“With the release of this revealing documentation, President Obama has advanced the cause of human rights in Argentina and elsewhere,” said Carlos Osorio, who directs the Southern Cone documentation project at the National Security Archive and has actively supported the administration’s special declassification project. “This gesture of declassification diplomacy,” Osorio noted, “will be part of the legacy of Obama’s presidency.”

In another TOP SECRET/EXDIS/CODEWORD Condor document declassified this week and posted today, the State Department’s Bureau of Intelligence and Research reported that “six Southern Cone nations," all “participants in a counterterrorist network codenamed ‘Condor’,” have agreed “to undertake the liquidation of Latin American” targets “living in France.”

Also in today’s posting, an unusually emotional NSC memorandum summarizes the torture of Alfredo Bravo, the president of Argentina’s Permanent Assembly for Human Rights. President Carter’s national security advisor, Zbigniew Brzezinski, the recipient of the document, wrote in the margin: “a compelling, powerful report.”

Document 1

Department of State, "INR AFTERNOON SUMMARY," Top Secret, July 22, 1976

Source: President Obama Argentina Declassification Project [Tranche II]

This TOP SECRET/ EXDIS/ CODEWORD document by the State Department’s Bureau of Intelligence and Research reported that six Southern Cone nations which were "participants in a counterterrorist network codenamed ‘Condor’" have agreed "to undertake the liquidation of Latin American" targets "living in France."

Document 2

CIA, Report, "Counterterrorism in the Southern Cone," Secret, May 9, 1977

Source: President Obama Argentina Declassification Project [Tranche II]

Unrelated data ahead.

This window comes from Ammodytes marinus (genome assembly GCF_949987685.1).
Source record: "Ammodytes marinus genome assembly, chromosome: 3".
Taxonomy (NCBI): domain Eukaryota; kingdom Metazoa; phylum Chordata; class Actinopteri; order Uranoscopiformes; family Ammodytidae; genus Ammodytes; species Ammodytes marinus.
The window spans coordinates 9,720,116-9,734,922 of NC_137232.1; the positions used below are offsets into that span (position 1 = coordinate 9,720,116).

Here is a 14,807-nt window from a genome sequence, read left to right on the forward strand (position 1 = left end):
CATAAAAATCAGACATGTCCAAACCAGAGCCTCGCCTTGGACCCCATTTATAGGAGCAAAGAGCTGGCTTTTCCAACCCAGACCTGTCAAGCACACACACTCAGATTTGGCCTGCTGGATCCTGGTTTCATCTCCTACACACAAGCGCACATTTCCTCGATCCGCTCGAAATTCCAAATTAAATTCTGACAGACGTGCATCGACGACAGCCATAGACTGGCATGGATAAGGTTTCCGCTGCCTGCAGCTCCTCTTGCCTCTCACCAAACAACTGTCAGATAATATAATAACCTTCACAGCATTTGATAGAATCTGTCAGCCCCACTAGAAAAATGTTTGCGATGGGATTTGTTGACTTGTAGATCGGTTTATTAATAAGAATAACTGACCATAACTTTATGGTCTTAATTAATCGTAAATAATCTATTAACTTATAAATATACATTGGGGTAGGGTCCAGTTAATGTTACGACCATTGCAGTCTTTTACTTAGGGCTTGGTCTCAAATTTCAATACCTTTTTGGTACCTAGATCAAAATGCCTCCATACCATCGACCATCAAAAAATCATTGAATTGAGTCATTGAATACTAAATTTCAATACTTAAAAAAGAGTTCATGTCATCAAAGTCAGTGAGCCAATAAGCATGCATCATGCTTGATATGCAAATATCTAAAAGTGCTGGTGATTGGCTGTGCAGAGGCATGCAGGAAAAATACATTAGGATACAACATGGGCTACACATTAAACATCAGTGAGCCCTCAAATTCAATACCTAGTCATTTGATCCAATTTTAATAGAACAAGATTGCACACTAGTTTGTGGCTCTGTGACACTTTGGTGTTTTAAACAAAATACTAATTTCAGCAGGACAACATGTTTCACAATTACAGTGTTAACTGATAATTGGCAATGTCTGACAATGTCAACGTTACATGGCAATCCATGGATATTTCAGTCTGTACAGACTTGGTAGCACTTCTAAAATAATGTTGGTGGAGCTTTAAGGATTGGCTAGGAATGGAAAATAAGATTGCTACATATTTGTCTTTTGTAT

According to this comprehensive CIA report, "The basic mission of Condor teams to be sent overseas, [was]… to liquidate top-level terrorist leaders. Non-terrorists also were reportedly candidates for assassination," and "some leaders of Amnesty Internation[al] were mentioned as targets." Operation Condor, the trans-border, multinational effort by Southern Cone secret police services to track down and "liquidate" opponents of their regimes in the 1970s, did in fact target officials of Amnesty International as well as human rights groups, and planned overseas missions in Paris and London.

Document 3

CIA, President’s Daily Brief, "Argentina: New Foreign Policy Directions," Top Secret, July 19, 1978

Source: President Obama Argentina Declassification Project [Tranche II]

In this "Top Secret" President’s Daily Brief, the CIA highlights how the Argentine military "are seeking to strengthen its ties with France, and several Communists and Arab countries." The military junta has felt encircled by the Department of State’s, and in particular Assistant Secretary of State Patt Derian’s, strong stance in condemning the dictatorship’s human rights abuses. At this point the Department is withholding hundreds of millions of dollars in EXIM Bank loans that would be used to buy U.S. turbines for an Argentine Navy subsidiary project to build the Yacyreta dam. In addition, Washington is making the signing of the Tlatelolco nonproliferation treaty a condition for sharing nuclear technology with Argentina. By law, military sales and training will stop by the end of the year.